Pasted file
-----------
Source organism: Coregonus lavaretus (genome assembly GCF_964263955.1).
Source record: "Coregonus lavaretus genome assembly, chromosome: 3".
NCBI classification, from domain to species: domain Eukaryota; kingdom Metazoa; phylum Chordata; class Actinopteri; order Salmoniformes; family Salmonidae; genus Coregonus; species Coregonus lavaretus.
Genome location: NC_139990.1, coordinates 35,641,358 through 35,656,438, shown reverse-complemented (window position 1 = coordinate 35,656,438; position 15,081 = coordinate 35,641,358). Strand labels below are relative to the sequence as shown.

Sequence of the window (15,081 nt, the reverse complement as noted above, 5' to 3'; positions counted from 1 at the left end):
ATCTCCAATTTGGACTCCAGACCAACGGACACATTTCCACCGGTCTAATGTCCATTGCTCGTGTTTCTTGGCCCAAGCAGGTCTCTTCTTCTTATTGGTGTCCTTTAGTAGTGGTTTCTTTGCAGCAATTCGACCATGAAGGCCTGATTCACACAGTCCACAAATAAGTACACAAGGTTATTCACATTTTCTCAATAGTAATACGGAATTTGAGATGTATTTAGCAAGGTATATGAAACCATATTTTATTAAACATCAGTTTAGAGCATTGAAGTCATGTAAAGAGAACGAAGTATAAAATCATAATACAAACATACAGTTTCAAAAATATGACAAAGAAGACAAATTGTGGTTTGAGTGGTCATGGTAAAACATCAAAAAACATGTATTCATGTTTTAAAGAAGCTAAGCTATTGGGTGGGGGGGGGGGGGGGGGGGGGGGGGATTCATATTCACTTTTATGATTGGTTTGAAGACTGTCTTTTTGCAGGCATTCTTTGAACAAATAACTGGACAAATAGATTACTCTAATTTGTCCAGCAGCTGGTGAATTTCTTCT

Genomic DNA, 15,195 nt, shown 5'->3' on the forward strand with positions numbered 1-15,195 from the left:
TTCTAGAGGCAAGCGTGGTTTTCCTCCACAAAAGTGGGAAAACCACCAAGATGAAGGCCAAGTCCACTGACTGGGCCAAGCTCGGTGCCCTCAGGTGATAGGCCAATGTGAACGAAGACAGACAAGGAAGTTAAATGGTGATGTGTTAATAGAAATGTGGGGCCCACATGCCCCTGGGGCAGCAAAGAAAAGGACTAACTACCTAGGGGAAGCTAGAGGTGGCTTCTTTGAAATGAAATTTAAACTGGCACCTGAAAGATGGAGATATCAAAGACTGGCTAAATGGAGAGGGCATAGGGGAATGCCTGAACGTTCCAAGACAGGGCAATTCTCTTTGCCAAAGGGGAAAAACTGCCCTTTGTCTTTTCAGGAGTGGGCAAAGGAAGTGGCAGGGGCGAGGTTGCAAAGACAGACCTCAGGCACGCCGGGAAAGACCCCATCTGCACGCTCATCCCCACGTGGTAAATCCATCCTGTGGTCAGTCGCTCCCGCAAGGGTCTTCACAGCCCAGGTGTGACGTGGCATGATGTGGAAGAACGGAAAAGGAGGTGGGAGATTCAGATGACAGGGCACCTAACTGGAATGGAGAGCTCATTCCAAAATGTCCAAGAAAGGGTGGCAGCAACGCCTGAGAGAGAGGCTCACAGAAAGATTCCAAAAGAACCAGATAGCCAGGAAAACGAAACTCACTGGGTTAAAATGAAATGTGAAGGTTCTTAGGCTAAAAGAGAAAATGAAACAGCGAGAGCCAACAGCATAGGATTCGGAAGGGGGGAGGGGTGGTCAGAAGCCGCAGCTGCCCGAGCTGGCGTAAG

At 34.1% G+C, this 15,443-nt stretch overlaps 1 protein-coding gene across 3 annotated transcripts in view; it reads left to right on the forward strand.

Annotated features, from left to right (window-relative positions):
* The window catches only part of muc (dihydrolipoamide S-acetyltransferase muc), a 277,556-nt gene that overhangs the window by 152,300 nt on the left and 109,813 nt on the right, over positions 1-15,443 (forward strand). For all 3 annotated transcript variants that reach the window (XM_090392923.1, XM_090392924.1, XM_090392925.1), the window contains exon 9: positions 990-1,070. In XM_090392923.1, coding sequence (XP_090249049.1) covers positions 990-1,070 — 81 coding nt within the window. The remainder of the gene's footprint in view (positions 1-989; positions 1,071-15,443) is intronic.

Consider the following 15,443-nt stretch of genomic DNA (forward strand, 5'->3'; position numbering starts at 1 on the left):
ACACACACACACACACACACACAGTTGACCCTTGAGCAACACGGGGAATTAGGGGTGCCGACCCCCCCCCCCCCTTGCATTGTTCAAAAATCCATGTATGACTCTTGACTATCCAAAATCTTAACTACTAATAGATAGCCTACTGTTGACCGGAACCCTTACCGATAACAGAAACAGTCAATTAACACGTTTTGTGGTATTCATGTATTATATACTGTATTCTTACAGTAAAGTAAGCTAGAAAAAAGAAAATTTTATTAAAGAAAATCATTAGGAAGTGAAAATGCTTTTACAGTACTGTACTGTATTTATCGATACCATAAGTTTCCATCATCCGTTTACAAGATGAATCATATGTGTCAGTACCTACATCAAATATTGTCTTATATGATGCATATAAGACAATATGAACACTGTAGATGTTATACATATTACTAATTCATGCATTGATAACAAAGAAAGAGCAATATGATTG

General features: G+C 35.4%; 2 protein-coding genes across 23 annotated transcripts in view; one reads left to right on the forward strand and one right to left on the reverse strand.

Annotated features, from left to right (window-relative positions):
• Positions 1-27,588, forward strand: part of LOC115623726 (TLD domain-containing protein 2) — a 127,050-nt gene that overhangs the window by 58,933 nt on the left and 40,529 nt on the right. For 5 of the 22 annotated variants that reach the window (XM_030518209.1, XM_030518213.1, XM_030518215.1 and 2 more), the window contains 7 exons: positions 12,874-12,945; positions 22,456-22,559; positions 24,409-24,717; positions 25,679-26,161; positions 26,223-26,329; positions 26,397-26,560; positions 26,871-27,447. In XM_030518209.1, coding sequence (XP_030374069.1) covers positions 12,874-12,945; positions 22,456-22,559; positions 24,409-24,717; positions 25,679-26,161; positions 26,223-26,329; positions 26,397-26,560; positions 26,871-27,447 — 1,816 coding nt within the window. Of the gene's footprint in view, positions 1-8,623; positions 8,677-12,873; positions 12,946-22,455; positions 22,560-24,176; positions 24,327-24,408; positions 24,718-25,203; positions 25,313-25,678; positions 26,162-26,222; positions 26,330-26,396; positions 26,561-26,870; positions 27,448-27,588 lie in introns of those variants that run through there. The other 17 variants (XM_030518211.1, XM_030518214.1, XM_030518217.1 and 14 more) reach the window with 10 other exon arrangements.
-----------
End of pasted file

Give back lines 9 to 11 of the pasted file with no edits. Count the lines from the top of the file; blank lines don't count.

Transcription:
At 34.1% G+C, this 15,443-nt stretch overlaps 1 protein-coding gene across 3 annotated transcripts in view; it reads left to right on the forward strand.

Annotated features, from left to right (window-relative positions):
* The window catches only part of muc (dihydrolipoamide S-acetyltransferase muc), a 277,556-nt gene that overhangs the window by 152,300 nt on the left and 109,813 nt on the right, over positions 1-15,443 (forward strand). For all 3 annotated transcript variants that reach the window (XM_090392923.1, XM_090392924.1, XM_090392925.1), the window contains exon 9: positions 990-1,070. In XM_090392923.1, coding sequence (XP_090249049.1) covers positions 990-1,070 — 81 coding nt within the window. The remainder of the gene's footprint in view (positions 1-989; positions 1,071-15,443) is intronic.